Background Worldwide, very few studies have been published on the prevalence of acne among university students. Objective The main objective of this study was to estimate the prevalence of acne among Portuguese medical students. We also assessed associated factors and opinions. Methods Participants were recruited among 145 fifth year medical students. They were asked to complete a questionnaire, and were observed to grade their acne. Acne grading was done using Pillsbury criteria. Results Ninety-eight students were assessed and returned the self-completed questionnaire, 67 (68%) were female students and 31 (32%) male students. The observed prevalence of acne was 61 students (62.2%); 42 (69%) and 18 (30%) had acne grades I and II, respectively; only one was classified as grade III. The prevalence of acne was not significantly associated with gender (P = 0.72), family history of acne (P = 0.65), greasy hair (P = 0.18), smoking habits (P = 0.25) or self-perceived presence of acne (P = 0.48). Regularity of menstrual cycles was not associated (P = 0.73) with the presence of acne among the 67 women. The majority thought that acne strongly affects self-image and, to a much lesser extent, personal relationships, academic performance or recruitment to a job. Conclusion The prevalence of acne in this study was higher than that observed in previous studies among medical students and other non-university young adults. Opinions about the causes of acne (with hormones in top of the list) were similar to previous studies. Our study sample perceived more serious consequences for self-image than university students elsewhere and younger Portuguese school children.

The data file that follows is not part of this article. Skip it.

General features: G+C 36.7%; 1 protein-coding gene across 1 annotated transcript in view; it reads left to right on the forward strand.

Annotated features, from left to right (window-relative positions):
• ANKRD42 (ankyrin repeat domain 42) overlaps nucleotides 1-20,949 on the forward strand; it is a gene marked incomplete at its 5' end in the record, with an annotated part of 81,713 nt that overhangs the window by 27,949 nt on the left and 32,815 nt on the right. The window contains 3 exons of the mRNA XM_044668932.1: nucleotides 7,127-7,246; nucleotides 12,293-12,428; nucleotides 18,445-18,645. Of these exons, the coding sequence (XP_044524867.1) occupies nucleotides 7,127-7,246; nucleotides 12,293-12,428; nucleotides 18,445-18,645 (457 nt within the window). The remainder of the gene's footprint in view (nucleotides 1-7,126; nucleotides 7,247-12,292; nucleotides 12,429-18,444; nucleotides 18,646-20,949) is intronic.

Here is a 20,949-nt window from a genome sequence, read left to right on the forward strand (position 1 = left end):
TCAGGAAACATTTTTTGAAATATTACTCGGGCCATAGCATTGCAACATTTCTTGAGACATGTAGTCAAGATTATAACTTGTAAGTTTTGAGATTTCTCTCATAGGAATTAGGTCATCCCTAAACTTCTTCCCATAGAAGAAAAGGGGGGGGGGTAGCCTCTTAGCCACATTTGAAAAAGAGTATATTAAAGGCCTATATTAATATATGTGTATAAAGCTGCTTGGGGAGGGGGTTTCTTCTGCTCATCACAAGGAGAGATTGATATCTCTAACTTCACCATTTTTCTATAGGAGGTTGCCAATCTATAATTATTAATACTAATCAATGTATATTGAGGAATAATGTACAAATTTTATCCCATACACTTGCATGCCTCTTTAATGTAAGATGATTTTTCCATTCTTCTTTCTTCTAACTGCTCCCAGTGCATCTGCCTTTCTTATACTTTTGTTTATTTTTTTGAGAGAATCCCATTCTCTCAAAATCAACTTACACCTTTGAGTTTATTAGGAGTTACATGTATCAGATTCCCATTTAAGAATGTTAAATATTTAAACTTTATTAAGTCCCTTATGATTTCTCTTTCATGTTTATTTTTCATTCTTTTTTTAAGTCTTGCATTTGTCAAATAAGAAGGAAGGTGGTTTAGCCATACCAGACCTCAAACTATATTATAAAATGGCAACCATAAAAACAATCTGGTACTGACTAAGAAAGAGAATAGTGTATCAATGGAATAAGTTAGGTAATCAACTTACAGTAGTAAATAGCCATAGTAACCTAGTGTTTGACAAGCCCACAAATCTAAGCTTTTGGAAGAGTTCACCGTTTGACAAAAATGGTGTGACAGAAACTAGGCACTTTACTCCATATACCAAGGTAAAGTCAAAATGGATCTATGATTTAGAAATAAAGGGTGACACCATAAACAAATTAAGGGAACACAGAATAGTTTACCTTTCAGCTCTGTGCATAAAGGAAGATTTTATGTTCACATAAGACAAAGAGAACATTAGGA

|Número de páginas||4|
|Revista||Journal of the European Academy of Dermatology and Venereology|
|Número de emissão||4|
|Estado da publicação||Publicado - abr 2012|